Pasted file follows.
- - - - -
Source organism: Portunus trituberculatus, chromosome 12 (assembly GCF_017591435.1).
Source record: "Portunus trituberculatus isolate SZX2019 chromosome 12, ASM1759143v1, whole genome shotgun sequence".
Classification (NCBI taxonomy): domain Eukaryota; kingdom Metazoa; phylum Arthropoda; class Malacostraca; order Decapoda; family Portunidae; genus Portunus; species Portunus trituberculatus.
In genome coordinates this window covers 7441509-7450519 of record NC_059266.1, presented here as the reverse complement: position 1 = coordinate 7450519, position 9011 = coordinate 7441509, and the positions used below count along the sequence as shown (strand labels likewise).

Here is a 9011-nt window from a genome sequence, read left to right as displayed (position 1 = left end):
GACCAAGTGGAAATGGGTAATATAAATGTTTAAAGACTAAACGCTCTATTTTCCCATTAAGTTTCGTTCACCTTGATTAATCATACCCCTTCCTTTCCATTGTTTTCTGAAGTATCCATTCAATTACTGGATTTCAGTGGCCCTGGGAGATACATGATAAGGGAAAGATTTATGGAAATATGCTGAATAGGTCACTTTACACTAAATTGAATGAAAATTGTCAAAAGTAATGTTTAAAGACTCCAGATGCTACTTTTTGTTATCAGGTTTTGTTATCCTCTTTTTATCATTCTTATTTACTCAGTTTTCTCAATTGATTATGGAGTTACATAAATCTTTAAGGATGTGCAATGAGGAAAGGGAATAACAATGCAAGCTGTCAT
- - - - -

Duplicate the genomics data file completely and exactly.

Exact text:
Source organism: Portunus trituberculatus, chromosome 12 (assembly GCF_017591435.1).
Source record: "Portunus trituberculatus isolate SZX2019 chromosome 12, ASM1759143v1, whole genome shotgun sequence".
Classification (NCBI taxonomy): domain Eukaryota; kingdom Metazoa; phylum Arthropoda; class Malacostraca; order Decapoda; family Portunidae; genus Portunus; species Portunus trituberculatus.
In genome coordinates this window covers 7441509-7450519 of record NC_059266.1, presented here as the reverse complement: position 1 = coordinate 7450519, position 9011 = coordinate 7441509, and the positions used below count along the sequence as shown (strand labels likewise).

Here is a 9011-nt window from a genome sequence, read left to right as displayed (position 1 = left end):
GACCAAGTGGAAATGGGTAATATAAATGTTTAAAGACTAAACGCTCTATTTTCCCATTAAGTTTCGTTCACCTTGATTAATCATACCCCTTCCTTTCCATTGTTTTCTGAAGTATCCATTCAATTACTGGATTTCAGTGGCCCTGGGAGATACATGATAAGGGAAAGATTTATGGAAATATGCTGAATAGGTCACTTTACACTAAATTGAATGAAAATTGTCAAAAGTAATGTTTAAAGACTCCAGATGCTACTTTTTGTTATCAGGTTTTGTTATCCTCTTTTTATCATTCTTATTTACTCAGTTTTCTCAATTGATTATGGAGTTACATAAATCTTTAAGGATGTGCAATGAGGAAAGGGAATAACAATGCAAGCTGTCAT